Build a Set of Washer Boxes

  • 01 of 10

    Build a Set of Washer Boxes

    Throwing Washers
    Throwing Washers. (c) 2007 Chris Baylor licensed to

    Nearly everyone is familiar with the game of Horseshoes, where 36" iron stakes are placed 40-feet apart and iron horseshoes are thrown at the stakes. It is a common "backyard" game, but one that has drawbacks; it takes a pretty large back yard, and the horseshoes can dig up the grass when they land. Often, the soil must be loosened around the stakes (or a box of sand is placed around the stakes).

    Many people don't have access to such a space where they can set up a horseshoe...MORE court. For those people, there is a very similar game that can be played outside in a much smaller space, on any surface (including concrete). You could even play indoors inside a gym or a large room (within reason, of course).

    In this set of free woodworking plans, we show you how to build a set of washer boxes and show you how to play Washers. The woodworking is very easy and can be done with very simple woodworking tools. It's a quick project, but one that will bring a lot of fun to your backyard parties without damaging your yard or patio.

    Download the to build a set of Washer Boxes (PDF).

    Difficulty Level

    • Woodworking: Easy
    • Finishing: None

    Time to Complete

    • 1-2 Hours

    Recommended Tools

    Materials Needed

    • 3 - 2x6 x 8' Treated lumber
    • 2 - Pieces of 3/4" A/C Plywood measuring 12" x 48"
    • 2 - 2" diameter U-Bolts
    • 2 - 1" Key Rings
    • 12' - Lightweight chain
    • 2-1/2" deck screws
    • 1-5/8" deck screws
    • 3" diameter fender washers - Three for each player
    • Spray Paint in various colors to mark each set of washers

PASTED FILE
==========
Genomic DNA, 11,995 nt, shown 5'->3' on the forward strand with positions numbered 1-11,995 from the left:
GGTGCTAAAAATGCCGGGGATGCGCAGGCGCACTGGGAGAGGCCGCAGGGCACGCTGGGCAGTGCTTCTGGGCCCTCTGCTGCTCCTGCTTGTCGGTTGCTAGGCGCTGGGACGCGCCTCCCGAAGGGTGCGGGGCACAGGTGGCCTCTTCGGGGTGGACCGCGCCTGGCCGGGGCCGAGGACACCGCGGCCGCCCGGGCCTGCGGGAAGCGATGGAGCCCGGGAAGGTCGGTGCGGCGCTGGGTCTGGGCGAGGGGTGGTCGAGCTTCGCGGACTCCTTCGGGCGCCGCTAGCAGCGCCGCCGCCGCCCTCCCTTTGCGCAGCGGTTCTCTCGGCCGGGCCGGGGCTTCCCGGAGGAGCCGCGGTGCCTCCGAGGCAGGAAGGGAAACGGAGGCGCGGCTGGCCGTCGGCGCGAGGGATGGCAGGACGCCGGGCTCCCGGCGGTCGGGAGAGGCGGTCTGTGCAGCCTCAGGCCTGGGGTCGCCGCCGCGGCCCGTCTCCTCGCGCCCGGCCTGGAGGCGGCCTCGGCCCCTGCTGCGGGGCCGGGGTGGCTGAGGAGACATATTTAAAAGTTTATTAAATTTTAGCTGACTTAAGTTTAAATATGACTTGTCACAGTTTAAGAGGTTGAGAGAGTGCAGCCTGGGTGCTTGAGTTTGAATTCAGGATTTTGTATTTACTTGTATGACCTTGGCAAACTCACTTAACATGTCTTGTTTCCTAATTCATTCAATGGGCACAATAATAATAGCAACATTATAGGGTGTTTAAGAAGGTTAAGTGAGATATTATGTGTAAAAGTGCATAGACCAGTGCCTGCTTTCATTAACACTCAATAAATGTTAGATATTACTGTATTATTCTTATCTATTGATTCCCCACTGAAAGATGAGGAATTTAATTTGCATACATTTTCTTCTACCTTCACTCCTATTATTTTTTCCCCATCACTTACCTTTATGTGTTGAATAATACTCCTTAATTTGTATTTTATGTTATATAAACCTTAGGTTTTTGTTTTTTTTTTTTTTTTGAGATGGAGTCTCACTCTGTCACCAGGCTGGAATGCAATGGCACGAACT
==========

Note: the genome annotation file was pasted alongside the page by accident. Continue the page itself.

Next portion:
• Pencil
    • Compass
    • Layout Square
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  • 02 of 10

    Cut the Stock to Size

    Cut 2x6 Stock to Size
    Cut 2x6 Stock to Size. (c) 2007 Chris Baylor licensed to, Inc.

    To begin building this woodworking project, you'll need to cut four pieces of pressure treated 2x6 lumber to 48" in length. You'll also need six pieces of the same 2x6 lumber cut to 9" in length. These ten pieces of stock will be enough to build the structure of two boxes.

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  • 03 of 10

    Connect the Sides and End Pieces

    Connect Sides to End Pieces
    Connect Sides to End Pieces. (c) 2007 Chris Baylor licensed to

    After you've cut the pressure treated 2x6 pieces, begin to connect them with deck screws and a power drill. Place two of the long pieces on end parallel to one another, and fit one of the 9" long pieces of stock between the two sides at each end. Drive two 2-1/2" deck screws through the sides into the end pieces as shown in the picture. Repeat with the other set of sides and end pieces for the second box.

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  • 04 of 10

    Add a Cross-Member

    Add a Cross-Member for Support
    Add a Cross-Member for Support. (c) 2007 Chris Baylor licensed to, Inc.

    Once the ends are attached to each box assembly, add some strength to the assembly by attaching one of the two remaining 9" pieces of stock directly in the center of each box.